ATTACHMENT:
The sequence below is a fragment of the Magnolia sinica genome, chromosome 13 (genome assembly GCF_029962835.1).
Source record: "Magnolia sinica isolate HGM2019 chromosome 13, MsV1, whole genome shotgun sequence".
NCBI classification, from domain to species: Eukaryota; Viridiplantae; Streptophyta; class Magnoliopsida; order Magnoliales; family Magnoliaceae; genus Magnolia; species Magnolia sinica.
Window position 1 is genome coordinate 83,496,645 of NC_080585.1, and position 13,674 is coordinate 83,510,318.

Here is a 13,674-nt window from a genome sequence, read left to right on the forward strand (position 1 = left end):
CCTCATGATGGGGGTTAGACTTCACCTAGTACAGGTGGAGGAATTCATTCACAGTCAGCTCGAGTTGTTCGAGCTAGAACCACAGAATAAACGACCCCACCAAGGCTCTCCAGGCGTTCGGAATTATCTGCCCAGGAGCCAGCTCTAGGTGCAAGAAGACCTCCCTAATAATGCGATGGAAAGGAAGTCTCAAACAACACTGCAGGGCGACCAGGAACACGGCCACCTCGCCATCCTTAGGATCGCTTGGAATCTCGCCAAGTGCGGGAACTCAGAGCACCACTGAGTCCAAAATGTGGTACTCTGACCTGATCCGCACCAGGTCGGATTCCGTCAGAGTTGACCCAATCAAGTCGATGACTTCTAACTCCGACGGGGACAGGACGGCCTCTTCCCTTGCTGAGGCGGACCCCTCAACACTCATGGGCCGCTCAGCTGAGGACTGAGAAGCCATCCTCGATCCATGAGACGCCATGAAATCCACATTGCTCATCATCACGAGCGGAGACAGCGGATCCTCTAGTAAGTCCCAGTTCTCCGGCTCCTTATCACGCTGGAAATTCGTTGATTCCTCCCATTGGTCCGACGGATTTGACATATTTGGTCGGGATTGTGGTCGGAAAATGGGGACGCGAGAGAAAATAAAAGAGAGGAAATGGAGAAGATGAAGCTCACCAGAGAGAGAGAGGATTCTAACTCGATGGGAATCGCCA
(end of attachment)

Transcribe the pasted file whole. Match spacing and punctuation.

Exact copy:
The sequence below is a fragment of the Magnolia sinica genome, chromosome 13 (genome assembly GCF_029962835.1).
Source record: "Magnolia sinica isolate HGM2019 chromosome 13, MsV1, whole genome shotgun sequence".
NCBI classification, from domain to species: Eukaryota; Viridiplantae; Streptophyta; class Magnoliopsida; order Magnoliales; family Magnoliaceae; genus Magnolia; species Magnolia sinica.
Window position 1 is genome coordinate 83,496,645 of NC_080585.1, and position 13,674 is coordinate 83,510,318.

Here is a 13,674-nt window from a genome sequence, read left to right on the forward strand (position 1 = left end):
CCTCATGATGGGGGTTAGACTTCACCTAGTACAGGTGGAGGAATTCATTCACAGTCAGCTCGAGTTGTTCGAGCTAGAACCACAGAATAAACGACCCCACCAAGGCTCTCCAGGCGTTCGGAATTATCTGCCCAGGAGCCAGCTCTAGGTGCAAGAAGACCTCCCTAATAATGCGATGGAAAGGAAGTCTCAAACAACACTGCAGGGCGACCAGGAACACGGCCACCTCGCCATCCTTAGGATCGCTTGGAATCTCGCCAAGTGCGGGAACTCAGAGCACCACTGAGTCCAAAATGTGGTACTCTGACCTGATCCGCACCAGGTCGGATTCCGTCAGAGTTGACCCAATCAAGTCGATGACTTCTAACTCCGACGGGGACAGGACGGCCTCTTCCCTTGCTGAGGCGGACCCCTCAACACTCATGGGCCGCTCAGCTGAGGACTGAGAAGCCATCCTCGATCCATGAGACGCCATGAAATCCACATTGCTCATCATCACGAGCGGAGACAGCGGATCCTCTAGTAAGTCCCAGTTCTCCGGCTCCTTATCACGCTGGAAATTCGTTGATTCCTCCCATTGGTCCGACGGATTTGACATATTTGGTCGGGATTGTGGTCGGAAAATGGGGACGCGAGAGAAAATAAAAGAGAGGAAATGGAGAAGATGAAGCTCACCAGAGAGAGAGAGGATTCTAACTCGATGGGAATCGCCA